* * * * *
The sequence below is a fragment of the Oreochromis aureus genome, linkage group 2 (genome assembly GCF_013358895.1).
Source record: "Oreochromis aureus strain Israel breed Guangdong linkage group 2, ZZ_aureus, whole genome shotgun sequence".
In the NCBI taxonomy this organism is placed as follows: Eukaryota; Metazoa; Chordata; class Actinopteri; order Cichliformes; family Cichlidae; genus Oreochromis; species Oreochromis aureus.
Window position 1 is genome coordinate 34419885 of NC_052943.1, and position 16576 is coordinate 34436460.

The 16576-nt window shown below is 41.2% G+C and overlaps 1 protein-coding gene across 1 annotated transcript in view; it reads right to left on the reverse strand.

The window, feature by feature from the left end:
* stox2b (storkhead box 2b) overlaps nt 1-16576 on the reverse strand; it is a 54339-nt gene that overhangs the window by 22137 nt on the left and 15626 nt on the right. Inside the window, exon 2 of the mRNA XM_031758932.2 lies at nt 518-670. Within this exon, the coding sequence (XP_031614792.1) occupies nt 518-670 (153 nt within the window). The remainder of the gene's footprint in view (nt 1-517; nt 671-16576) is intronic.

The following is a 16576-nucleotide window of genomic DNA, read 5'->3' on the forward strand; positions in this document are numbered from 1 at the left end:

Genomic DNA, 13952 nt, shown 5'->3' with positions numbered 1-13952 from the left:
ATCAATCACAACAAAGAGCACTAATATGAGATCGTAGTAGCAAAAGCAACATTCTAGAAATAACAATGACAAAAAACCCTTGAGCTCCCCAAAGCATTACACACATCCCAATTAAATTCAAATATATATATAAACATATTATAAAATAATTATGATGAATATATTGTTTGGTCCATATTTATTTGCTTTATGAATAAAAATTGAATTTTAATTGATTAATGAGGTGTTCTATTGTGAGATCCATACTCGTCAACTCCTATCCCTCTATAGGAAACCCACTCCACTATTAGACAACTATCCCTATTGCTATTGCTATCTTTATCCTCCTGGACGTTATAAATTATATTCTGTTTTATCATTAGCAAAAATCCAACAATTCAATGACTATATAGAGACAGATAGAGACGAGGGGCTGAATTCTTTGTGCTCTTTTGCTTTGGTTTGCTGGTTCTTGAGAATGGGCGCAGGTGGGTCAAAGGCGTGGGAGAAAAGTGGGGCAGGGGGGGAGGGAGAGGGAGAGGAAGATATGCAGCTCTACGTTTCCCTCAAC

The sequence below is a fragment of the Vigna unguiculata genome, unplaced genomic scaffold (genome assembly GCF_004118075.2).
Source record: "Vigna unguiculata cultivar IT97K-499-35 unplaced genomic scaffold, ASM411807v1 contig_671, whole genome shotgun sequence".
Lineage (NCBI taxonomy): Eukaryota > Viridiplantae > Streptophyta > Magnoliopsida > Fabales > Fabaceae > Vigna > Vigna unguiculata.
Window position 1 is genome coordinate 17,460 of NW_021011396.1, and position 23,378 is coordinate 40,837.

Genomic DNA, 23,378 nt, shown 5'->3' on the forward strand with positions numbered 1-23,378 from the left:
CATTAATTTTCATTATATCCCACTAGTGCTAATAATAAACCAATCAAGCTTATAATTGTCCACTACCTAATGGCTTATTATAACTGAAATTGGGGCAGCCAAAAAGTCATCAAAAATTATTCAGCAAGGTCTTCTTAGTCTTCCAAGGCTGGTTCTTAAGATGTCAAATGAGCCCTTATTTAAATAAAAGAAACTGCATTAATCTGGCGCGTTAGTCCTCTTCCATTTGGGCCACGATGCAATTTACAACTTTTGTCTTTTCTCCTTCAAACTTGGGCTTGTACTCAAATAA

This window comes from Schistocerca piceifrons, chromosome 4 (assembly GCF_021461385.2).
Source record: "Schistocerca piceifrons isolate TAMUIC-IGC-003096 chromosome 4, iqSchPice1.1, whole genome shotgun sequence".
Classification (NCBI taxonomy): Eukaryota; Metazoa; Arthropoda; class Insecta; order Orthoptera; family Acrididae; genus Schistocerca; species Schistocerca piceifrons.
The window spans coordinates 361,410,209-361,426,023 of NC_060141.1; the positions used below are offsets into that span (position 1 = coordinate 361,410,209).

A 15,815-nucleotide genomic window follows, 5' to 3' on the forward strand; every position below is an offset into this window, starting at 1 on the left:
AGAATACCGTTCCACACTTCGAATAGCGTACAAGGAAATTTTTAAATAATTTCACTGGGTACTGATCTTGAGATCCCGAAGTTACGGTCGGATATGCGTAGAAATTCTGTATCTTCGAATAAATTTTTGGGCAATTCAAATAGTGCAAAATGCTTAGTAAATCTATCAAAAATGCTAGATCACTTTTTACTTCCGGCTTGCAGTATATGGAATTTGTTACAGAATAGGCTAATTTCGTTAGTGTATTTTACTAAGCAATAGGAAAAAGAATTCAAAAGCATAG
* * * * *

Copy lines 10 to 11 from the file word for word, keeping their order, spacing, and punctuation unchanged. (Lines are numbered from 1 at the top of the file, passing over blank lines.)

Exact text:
ATCAATCACAACAAAGAGCACTAATATGAGATCGTAGTAGCAAAAGCAACATTCTAGAAATAACAATGACAAAAAACCCTTGAGCTCCCCAAAGCATTACACACATCCCAATTAAATTCAAATATATATATAAACATATTATAAAATAATTATGATGAATATATTGTTTGGTCCATATTTATTTGCTTTATGAATAAAAATTGAATTTTAATTGATTAATGAGGTGTTCTATTGTGAGATCCATACTCGTCAACTCCTATCCCTCTATAGGAAACCCACTCCACTATTAGACAACTATCCCTATTGCTATTGCTATCTTTATCCTCCTGGACGTTATAAATTATATTCTGTTTTATCATTAGCAAAAATCCAACAATTCAATGACTATATAGAGACAGATAGAGACGAGGGGCTGAATTCTTTGTGCTCTTTTGCTTTGGTTTGCTGGTTCTTGAGAATGGGCGCAGGTGGGTCAAAGGCGTGGGAGAAAAGTGGGGCAGGGGGGGAGGGAGAGGGAGAGGAAGATATGCAGCTCTACGTTTCCCTCAAC

The sequence below is a fragment of the Vigna unguiculata genome, unplaced genomic scaffold (genome assembly GCF_004118075.2).